Wednesday, August 02, 2006

He just Rubins me the wrong way

I'm not sure what to make about this: via Ezra, Robert Rubin has recently had a bit of a Road-to-Damascus conversion when it comes to globalization:
it's a big deal when Robert Rubin changes the subject and begins to talk about income inequality as "a deeply troubling fact of American economic life" that threatens the trading system, even the stability of "capitalist, democratic society." More startling, Rubin now freely acknowledges what the American establishment for many years denied or dismissed as inconsequential--globalization's role in generating the thirty-year stagnation of US wages, squeezing middle-class families and below, while directing income growth mainly to the upper brackets. A lot of Americans already knew this. Critics of "free trade" have been saying as much for years. But when Bob Rubin says it, his words can move politicians, if not financial markets.
This post can be considered another in the long line of "The left is always right about everything, always" series. Rubin was, as much as anyone, at the helm of American capitalism during the 1990s, and his policies and the rhetoric of Democratic centrists flat-out mocked and belittled the people - like Greider - who criticized the American government's abandoning of the working class to the vicissitudes of the global market.

The left spend the decade of the 1990s trying to get anyone, anywhere, to listen to sweet reason when it came to the problems with globalization. In Seattle, 1999, the press and politicians finally started listening, even if they still assumed we were all stuid/crazy. But now that the worst of the pro-globalization cheerleaders - Rubin, Krugman, and others - are finally coming around, you'll pardon me if I'm not ready to make nice. The 1990s were a lost decade for the global poor, who had already had two lost decades before that. We'll be entering the fourth lost decade for Africa soon, and only now are the Rubins of the world admitting that something is rotten in Washington.

My reaction to Rubin is basically my reaction to the Generals who called for Rumsfeld's resignation a while back - "What were you doing when you could have stopped this mess?" It would have been nice if they'd come around when they were actually in power. I assume Rubin's conversion will have just as lasting an effect as those Generals, as well.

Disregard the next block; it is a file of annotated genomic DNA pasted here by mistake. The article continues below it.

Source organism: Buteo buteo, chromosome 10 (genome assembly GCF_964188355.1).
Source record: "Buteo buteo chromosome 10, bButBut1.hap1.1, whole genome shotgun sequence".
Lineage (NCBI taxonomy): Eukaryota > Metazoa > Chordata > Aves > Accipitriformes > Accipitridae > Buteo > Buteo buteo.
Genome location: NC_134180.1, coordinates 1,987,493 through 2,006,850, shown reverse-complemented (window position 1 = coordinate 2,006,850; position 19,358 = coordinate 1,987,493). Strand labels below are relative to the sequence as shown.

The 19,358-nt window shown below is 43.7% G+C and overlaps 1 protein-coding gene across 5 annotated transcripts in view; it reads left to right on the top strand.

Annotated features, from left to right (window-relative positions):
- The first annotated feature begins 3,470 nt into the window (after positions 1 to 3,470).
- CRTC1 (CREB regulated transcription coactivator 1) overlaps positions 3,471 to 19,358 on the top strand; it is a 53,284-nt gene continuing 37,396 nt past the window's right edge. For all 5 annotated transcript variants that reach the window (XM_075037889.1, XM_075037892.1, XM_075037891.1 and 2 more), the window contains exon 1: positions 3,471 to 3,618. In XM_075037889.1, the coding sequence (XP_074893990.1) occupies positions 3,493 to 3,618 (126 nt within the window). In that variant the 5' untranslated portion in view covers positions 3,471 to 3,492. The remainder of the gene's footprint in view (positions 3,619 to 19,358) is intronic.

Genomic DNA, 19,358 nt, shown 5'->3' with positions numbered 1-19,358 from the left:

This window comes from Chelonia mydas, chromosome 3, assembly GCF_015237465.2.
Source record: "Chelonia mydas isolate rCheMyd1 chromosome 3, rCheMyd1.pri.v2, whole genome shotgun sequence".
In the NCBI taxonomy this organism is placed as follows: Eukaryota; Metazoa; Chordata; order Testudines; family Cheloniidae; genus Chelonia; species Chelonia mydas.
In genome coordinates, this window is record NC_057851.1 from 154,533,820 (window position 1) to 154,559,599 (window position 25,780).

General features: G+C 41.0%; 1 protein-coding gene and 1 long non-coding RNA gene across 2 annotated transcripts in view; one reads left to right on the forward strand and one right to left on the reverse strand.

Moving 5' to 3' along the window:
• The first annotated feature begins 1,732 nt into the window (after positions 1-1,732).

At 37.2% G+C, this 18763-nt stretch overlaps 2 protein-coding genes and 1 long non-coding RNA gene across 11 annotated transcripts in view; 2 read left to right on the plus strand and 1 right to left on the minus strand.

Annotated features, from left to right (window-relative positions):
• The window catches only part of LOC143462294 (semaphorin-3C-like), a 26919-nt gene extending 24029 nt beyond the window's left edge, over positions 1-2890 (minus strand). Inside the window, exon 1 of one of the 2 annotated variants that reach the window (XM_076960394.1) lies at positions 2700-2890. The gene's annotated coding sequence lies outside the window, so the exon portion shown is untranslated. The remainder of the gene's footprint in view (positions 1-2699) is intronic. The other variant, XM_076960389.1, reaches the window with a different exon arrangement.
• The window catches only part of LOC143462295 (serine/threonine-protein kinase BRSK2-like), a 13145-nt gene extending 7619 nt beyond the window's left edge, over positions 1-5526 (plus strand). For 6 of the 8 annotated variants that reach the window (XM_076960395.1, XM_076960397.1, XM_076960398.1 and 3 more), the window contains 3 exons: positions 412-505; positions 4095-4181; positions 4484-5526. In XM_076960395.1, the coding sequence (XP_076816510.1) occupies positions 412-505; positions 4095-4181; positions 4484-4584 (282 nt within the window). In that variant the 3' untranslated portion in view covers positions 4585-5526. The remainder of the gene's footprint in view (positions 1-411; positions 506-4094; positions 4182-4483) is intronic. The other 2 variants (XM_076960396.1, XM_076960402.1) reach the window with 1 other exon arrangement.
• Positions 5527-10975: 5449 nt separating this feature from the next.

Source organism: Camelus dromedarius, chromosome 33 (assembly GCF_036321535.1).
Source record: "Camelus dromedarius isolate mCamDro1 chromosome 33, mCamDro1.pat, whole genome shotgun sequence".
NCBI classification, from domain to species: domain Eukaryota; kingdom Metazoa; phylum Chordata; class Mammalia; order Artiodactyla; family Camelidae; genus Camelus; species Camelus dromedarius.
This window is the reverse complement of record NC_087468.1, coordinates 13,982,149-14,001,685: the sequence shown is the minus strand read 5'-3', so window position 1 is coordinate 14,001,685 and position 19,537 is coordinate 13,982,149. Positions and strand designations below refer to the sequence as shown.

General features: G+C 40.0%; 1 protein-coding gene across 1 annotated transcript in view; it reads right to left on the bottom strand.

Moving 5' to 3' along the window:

Rather than listen to the people who are only now coming around to the facts, why don't we shun Rubin like he deserves, and instead go to the people who were right all along?


adam said...

Perhaps because though people like Rubin may no longer have direct power over issues like this, they retain an authority that the people who were right all along still don't have?

I'm not happy about the latter fact - that the protests of thousands, representing millions, can be so easily misrepresented as marginal and ignored by policymakers irks me to no end. But if the word of someone like Rubin has more weight, and he's come round to a more sensible viewpoint, I'm not so bitter as not to accept an unlikely ally.

john said...

A good point, but:

Rubin wasn't just more influential, he was a central voice in the chorus that marginalized the people who he now is moving towards agreement with.

To use an extreme example, even if George Bush came out tomorrow saying that Iraq was a disaster and that the US should leave, I would still demand he be impeached.

Same with Rubin. When he was in charge, he opposed sensible policies. The fact that he's come around is nice in an abstract sense, but I still don't trust him.

macadavy said...

'The Fog of War' didn't win my sympathy for what Robert McNamara did in Vietnam. Rubin's waking up to smell the coffee now is a little late to say the least: